Searching for just a few words should be enough to get started. If you need to make more complex queries, use the tips below to guide you.
Purchase individual online access for 1 year to this journal.Price: EUR 95.00
The journal International Shipbuilding Progress (ISP) was founded in 1954. Each year four issues appear (in April, July, September and December). Publications submitted to ISP should describe scientific work of high international standards, advancing subjects related to the field of Marine Technology, such as:
The contents may be of a pure scientific or of an applied scientific nature.
Authors: van Manen, J.D.
Article Type: Research Article
Abstract: After a short introduction the present publication deals with the vortex system of the “screw + nozzle” propeller. The results obtained from systematic experiments with propellers in nozzles in which the length-diameter ratio of the nozzle, the number of blades and the blade-area ratio of the propeller have been varied are discussed. In addition the results of experiments carried out for determining the optimum diameter of the nozzle system behind the ship are described. Explanatory comments on nozzle design are given, including diagrams for determining the radial inequality of the axial velocities in the nozzle and for making computations …with regard to cavitation and strength. The influence of the clearance between blade tip and nozzle wall is discussed. Show more
Citation: International Shipbuilding Progress, vol. 4, no. 36, pp. 395-424, 1957
Article Type: Research Article
Abstract: The operating temperatures of gas turbines are dependent on the properties of the blade material. Since the advent of the jet engine, immense strides have been made in the improvement of metallic alloys and long-life gas turbines can now be designed to run at temperatures up to about 1,400° F, but this development is probably nearing its limit. In order to achieve a fuel economy comparable with that of a marine Diesel engine the operating temperature must be raised to something of the order of 2,200° F and this will clearly require cooling of the blades or alternatively the use …of non-metallic materials. The existence of high centrifugal stresses in rotor blades facilitates cooling by the thermosiphon principle and at the same time militates against the use of non-metallic materials which tend to be relatively weak in tension. The stator blades, however, offer a promising field for the application of non-metallic materials, and the present paper describes developments which have been carried out over the last eight years. Numerous materials were tested in the laboratory under conditions designed to simulate the stresses and thermal shocks that will be encountered in service. Various methods of manufacturing the required blade shapes were also investigated, and the shapes themselves were modified to some extent so as to meet the special requirements of the materials. Cascades of blades were tested in a high velocity gas stream at temperatures up to 2,200° F. Several materials were found to have reasonably good thermal shock resistance, and creep strength at high temperature appeared to be the most serious limitation. At least one material has emerged which seems likely to fulfil the necessary requirements. A single-stage turbine embodying refractory stator blades in conjunction with a liquid-cooled rotor is now in course of development. Show more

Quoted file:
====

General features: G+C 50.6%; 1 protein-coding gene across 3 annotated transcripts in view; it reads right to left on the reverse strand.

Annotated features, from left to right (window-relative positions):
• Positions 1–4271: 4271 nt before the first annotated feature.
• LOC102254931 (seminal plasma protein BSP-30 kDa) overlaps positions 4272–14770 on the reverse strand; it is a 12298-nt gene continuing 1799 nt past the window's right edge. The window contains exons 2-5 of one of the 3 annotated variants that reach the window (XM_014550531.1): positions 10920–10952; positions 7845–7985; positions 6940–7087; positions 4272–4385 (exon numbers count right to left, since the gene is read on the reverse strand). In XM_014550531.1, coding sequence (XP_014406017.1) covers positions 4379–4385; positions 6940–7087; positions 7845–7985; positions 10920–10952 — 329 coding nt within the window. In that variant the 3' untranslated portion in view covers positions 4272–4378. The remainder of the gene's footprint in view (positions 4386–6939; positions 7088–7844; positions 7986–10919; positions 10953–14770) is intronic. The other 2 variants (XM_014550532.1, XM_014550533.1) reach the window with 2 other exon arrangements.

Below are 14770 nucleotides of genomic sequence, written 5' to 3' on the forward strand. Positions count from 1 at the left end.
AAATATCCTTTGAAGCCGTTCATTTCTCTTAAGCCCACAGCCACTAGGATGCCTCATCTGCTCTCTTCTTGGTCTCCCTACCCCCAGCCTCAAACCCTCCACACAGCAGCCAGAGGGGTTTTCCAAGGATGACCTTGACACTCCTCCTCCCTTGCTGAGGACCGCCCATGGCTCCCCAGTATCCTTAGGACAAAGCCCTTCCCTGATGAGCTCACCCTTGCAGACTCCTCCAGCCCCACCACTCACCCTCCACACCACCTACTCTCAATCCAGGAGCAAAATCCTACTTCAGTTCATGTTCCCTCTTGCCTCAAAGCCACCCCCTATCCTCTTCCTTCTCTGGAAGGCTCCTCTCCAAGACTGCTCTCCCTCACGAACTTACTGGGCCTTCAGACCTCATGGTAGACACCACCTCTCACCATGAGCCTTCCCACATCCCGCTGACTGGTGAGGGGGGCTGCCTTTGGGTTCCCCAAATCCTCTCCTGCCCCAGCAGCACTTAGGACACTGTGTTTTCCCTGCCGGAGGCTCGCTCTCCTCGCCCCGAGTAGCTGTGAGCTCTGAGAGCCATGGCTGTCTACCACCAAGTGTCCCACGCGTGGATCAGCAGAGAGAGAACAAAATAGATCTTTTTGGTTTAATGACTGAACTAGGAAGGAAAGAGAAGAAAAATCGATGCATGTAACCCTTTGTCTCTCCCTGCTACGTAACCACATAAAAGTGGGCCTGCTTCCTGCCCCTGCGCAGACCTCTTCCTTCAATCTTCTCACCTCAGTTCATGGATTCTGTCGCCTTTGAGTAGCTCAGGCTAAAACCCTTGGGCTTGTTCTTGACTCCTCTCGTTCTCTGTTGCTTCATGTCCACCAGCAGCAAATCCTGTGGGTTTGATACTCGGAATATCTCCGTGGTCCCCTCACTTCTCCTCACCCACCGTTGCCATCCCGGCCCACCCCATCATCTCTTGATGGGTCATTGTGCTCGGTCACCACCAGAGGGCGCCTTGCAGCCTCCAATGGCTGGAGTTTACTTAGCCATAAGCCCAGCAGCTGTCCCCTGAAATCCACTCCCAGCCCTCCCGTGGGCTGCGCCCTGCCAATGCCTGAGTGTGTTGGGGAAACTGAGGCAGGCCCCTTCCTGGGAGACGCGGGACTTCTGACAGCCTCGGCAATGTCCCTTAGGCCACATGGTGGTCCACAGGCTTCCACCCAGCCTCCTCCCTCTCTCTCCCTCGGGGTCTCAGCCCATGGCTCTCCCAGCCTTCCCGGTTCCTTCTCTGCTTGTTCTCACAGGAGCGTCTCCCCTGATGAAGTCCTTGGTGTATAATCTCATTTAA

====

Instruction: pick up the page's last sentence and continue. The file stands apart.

Citation: International Shipbuilding Progress, vol. 4, no. 36, pp. 425-435, 1957
Inspirees International (China Office)
Ciyunsi Beili 207(CapitaLand), Bld 1, 7-901
Free service line: 400 661 8717
Fax: +86 10 8446 7947
For editorial issues, like the status of your submitted paper or proposals, write to firstname.lastname@example.org
如果您在出版方面需要帮助或有任何建, 件至: email@example.com